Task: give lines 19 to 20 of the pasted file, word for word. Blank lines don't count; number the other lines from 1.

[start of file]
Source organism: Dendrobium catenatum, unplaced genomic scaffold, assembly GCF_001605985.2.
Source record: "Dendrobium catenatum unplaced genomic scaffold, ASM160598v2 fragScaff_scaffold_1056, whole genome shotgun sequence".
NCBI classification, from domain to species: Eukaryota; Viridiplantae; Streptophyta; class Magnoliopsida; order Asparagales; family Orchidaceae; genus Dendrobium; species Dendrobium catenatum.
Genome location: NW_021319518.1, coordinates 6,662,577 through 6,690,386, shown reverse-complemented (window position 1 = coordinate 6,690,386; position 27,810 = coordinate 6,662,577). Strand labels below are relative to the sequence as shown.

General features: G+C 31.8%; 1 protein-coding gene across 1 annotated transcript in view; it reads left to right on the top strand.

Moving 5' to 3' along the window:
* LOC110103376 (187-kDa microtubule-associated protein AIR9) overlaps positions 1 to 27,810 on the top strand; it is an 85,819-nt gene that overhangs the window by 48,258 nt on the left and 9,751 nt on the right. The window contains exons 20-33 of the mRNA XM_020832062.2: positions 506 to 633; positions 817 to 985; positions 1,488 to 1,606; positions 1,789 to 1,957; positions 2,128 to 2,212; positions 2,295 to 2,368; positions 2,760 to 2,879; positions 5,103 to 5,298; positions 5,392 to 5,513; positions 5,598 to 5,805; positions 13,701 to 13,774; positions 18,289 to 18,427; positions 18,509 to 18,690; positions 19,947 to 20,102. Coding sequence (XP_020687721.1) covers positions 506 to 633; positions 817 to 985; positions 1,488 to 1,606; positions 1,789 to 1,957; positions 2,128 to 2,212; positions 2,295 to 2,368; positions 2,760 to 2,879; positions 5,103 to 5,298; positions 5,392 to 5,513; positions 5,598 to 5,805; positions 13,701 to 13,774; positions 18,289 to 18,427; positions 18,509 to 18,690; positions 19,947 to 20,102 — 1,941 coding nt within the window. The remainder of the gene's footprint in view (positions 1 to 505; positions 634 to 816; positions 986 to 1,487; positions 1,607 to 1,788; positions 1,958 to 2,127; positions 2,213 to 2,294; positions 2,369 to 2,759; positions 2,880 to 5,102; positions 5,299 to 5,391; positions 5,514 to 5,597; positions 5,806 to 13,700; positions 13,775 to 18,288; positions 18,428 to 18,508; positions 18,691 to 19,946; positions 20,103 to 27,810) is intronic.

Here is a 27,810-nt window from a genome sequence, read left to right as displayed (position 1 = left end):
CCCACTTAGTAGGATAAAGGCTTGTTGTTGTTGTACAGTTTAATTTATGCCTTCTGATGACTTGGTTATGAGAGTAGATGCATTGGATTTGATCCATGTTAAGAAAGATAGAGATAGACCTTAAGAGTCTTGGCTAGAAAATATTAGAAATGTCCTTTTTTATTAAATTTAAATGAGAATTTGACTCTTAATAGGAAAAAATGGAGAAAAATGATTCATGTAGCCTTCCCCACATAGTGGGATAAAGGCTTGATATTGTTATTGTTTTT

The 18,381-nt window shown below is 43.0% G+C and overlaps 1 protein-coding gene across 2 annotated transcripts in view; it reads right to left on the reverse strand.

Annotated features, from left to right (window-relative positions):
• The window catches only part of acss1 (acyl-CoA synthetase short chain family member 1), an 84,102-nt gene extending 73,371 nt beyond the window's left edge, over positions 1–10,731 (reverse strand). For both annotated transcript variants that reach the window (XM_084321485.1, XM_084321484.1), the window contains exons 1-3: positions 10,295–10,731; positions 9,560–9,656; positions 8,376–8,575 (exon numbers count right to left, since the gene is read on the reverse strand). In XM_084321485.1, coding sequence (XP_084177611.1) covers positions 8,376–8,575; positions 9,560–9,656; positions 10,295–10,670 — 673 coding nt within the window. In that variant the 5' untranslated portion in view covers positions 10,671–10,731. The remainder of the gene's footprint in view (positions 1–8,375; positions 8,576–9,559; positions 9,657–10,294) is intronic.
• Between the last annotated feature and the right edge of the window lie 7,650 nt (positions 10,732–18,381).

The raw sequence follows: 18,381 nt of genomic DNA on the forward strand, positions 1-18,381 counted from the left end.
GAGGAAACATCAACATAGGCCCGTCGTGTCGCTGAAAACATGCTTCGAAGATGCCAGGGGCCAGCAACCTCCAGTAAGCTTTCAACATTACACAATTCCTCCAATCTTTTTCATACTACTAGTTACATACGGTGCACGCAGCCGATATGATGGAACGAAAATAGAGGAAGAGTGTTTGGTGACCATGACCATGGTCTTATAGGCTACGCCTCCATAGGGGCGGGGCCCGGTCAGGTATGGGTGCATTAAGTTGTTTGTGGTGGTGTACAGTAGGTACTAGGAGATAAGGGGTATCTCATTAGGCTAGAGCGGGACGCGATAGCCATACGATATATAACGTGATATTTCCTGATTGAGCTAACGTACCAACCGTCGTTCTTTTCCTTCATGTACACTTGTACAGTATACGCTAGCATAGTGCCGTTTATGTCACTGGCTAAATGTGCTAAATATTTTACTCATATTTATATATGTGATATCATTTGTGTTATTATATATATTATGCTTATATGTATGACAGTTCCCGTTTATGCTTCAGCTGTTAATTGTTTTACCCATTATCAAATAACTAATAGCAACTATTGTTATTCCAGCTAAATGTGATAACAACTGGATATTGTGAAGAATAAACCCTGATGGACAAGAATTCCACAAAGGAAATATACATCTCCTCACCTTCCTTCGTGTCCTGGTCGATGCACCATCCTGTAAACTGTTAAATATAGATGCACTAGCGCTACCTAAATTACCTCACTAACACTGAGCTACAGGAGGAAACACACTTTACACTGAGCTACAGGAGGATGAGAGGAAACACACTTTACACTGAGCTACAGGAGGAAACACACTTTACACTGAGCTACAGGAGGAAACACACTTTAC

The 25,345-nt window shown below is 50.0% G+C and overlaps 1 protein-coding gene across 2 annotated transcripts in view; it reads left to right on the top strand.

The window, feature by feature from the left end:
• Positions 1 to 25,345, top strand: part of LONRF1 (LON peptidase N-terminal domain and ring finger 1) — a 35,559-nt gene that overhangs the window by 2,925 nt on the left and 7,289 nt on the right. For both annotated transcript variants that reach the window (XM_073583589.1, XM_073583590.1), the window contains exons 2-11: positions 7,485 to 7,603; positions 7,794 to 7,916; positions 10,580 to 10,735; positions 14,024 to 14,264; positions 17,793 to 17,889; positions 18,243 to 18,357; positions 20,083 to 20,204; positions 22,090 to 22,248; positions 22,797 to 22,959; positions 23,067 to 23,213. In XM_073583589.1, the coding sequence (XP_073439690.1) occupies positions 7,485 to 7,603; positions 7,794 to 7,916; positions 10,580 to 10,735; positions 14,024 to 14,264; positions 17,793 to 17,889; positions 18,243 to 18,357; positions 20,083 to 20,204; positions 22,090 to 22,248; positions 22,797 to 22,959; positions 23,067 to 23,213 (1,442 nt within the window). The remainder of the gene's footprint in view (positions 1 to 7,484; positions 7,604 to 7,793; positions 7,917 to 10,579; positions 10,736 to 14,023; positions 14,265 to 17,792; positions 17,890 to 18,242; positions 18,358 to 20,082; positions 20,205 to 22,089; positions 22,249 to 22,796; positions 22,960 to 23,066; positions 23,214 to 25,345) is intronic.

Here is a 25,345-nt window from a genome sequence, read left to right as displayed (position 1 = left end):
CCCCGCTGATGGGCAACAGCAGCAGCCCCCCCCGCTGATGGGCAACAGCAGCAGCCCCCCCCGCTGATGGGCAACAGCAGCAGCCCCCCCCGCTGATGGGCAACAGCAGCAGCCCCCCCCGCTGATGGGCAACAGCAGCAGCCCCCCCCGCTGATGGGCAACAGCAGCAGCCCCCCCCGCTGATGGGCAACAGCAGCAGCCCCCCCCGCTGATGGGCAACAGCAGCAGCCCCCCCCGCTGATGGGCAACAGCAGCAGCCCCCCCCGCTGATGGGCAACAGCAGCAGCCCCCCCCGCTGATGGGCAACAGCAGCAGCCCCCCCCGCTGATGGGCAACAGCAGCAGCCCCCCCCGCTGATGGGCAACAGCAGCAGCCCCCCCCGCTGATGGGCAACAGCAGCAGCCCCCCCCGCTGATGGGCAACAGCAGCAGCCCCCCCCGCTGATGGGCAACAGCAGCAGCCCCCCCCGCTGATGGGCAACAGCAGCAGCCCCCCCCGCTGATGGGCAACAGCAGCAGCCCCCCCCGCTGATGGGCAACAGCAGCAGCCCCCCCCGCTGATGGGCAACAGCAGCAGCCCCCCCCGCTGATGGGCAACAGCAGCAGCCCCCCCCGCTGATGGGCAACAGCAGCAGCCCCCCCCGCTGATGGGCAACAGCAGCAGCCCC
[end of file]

Here is a 25,345-nt window from a genome sequence, read left to right as displayed (position 1 = left end):
CCCCGCTGATGGGCAACAGCAGCAGCCCCCCCCGCTGATGGGCAACAGCAGCAGCCCCCCCCGCTGATGGGCAACAGCAGCAGCCCCCCCCGCTGATGGGCAACAGCAGCAGCCCCCCCCGCTGATGGGCAACAGCAGCAGCCCCCCCCGCTGATGGGCAACAGCAGCAGCCCCCCCCGCTGATGGGCAACAGCAGCAGCCCCCCCCGCTGATGGGCAACAGCAGCAGCCCCCCCCGCTGATGGGCAACAGCAGCAGCCCCCCCCGCTGATGGGCAACAGCAGCAGCCCCCCCCGCTGATGGGCAACAGCAGCAGCCCCCCCCGCTGATGGGCAACAGCAGCAGCCCCCCCCGCTGATGGGCAACAGCAGCAGCCCCCCCCGCTGATGGGCAACAGCAGCAGCCCCCCCCGCTGATGGGCAACAGCAGCAGCCCCCCCCGCTGATGGGCAACAGCAGCAGCCCCCCCCGCTGATGGGCAACAGCAGCAGCCCCCCCCGCTGATGGGCAACAGCAGCAGCCCCCCCCGCTGATGGGCAACAGCAGCAGCCCCCCCCGCTGATGGGCAACAGCAGCAGCCCCCCCCGCTGATGGGCAACAGCAGCAGCCCCCCCCGCTGATGGGCAACAGCAGCAGCCCCCCCCGCTGATGGGCAACAGCAGCAGCCCC